How do people prepare to make themselves a success? I know I fall prey to the occasional impulse to look up salary levels associated with a coding language I could learn or a team role I could fill. It's a nice little boost to tell yourself "Okay, so all I have to do is learn language 'X' and I'll double my income this year!" If you're breaking into a completely new industry and have no other point of reference, then maybe this approach will do you some good. Assuming you're already familiar with your field of work though, this technique can be a little like playing Russian Roulette with your time and energy on a potential without much guarantee. What's a better alternative? Try being yourself.

What Do I Bring to the Table?

Odds are, you have something you like doing. Given enough time and energy, you probably do this thing quite well. It can be as particular as responsive application of jQuery or as nebulous as coordinating and translating tasks between internal team members to ensure a quality project. If nothing jumps out at you, find some quiet time and think back on your last couple of weeks, last month, last year. Look for patterns in tasks you've undertaken and projects that have made an impression on you. Keep track of what left you feeling cold or unfulfilled versus what was a joy to do and had you hoping to do more of soon. It sounds like a rather basic under-taking, but it's something most of us don't do nearly often enough.

With at least a little insight in hand, what can we now do to make the most of our knowledge? Start looking for ways to apply it actively in your existing role. This will vary widely based on your position, team size, seniority, and who knows how many other factors. A few universals still apply to just about everybody though:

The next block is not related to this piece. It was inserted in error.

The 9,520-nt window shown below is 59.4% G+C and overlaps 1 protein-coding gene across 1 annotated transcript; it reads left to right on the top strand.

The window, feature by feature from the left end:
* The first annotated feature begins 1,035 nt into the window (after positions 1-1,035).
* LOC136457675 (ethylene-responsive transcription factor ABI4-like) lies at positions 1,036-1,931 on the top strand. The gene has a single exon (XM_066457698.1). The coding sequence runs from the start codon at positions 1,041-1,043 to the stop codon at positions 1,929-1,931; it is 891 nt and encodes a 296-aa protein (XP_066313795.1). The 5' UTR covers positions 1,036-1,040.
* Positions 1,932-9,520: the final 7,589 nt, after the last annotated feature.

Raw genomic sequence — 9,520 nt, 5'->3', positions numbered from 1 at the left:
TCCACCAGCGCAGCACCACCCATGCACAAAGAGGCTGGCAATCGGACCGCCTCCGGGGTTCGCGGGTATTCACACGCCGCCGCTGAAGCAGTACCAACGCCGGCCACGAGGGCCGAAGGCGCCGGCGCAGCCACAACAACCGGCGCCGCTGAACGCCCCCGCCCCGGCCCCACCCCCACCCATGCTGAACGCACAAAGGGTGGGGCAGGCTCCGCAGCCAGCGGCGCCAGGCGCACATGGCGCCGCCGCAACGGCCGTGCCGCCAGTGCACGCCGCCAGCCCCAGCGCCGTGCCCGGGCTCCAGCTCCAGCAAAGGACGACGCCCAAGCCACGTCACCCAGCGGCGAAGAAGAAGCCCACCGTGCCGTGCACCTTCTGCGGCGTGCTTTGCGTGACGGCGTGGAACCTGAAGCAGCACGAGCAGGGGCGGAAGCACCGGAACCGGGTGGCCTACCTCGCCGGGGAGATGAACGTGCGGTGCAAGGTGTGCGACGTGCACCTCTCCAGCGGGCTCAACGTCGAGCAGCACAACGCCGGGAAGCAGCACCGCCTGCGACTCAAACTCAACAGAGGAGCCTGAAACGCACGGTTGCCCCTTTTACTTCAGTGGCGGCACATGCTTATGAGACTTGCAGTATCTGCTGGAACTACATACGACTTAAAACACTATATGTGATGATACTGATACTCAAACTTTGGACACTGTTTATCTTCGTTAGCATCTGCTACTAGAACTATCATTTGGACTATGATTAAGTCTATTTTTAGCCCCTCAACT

• Learn more about what you love.

    • Since we're looking for ways to apply your new-found favorite skills, it's safe to assume none of us are industry-recognized professionals in those topics. Lucky for us, we can learn from these pros then! I've recently shifted into a role with far more user experience definition clout than I'm used to in a traditional team setting. While I'll be the first to say I enjoy the field and have a fair knack for it, I'm also keenly aware of how little referenceable material I have to justify decisions that will now affect my whole team. To that end I've been on a mission to plow through a lot of the work of UX specialists like Alan Cooper and integrate their experience with my needs and goals.

  • Look for unique applications of your skills.

    • We know what we like, and we know a few ways to back up our approaches. Now we really want to actually make use of all of this! First, take another look back at those "Aha!" moments before, and figure out what led up to them. What part of a project or interaction allowed (or even required) you to play the role that you enjoyed? Are you regularly involved in this process, or was this just a case of good luck? If it's not something you do regularly, try to get involved more often. Also look for other parts of your regular work that could benefit from similar processes.

  • Make your efforts a core part of your team's process.

    • Once you've identified existing or potential applications of your interest, DO IT. Talk to your boss or team leader about implementing your ideas or roles, even on a non-official or trial basis. Be up front with your teammates about your goals and ask for feedback on your contributions, both good and bad. Most of all, make sure the good stuff sticks. Do not let all this planning be a once-off fling that gets forgotten or passed over with the next project. Make sure that you add value and get that value recognized as widely as possible.

Positioning yourself and your skills well ensures that you both become an incredibly important part of your team's success and you get to regularly practice and get better at what you love. There's very little more professionally satisfying (or lucrative) than being an irreplaceable and perpetually improving part of a team. Where you go from here is up to you. Keep getting better at what you love, not what 'might' make you some better money. Make a name for yourself and give back to others who want to do the same. The more people in the industry who do what they love to the best of their abilities, the more we all grow!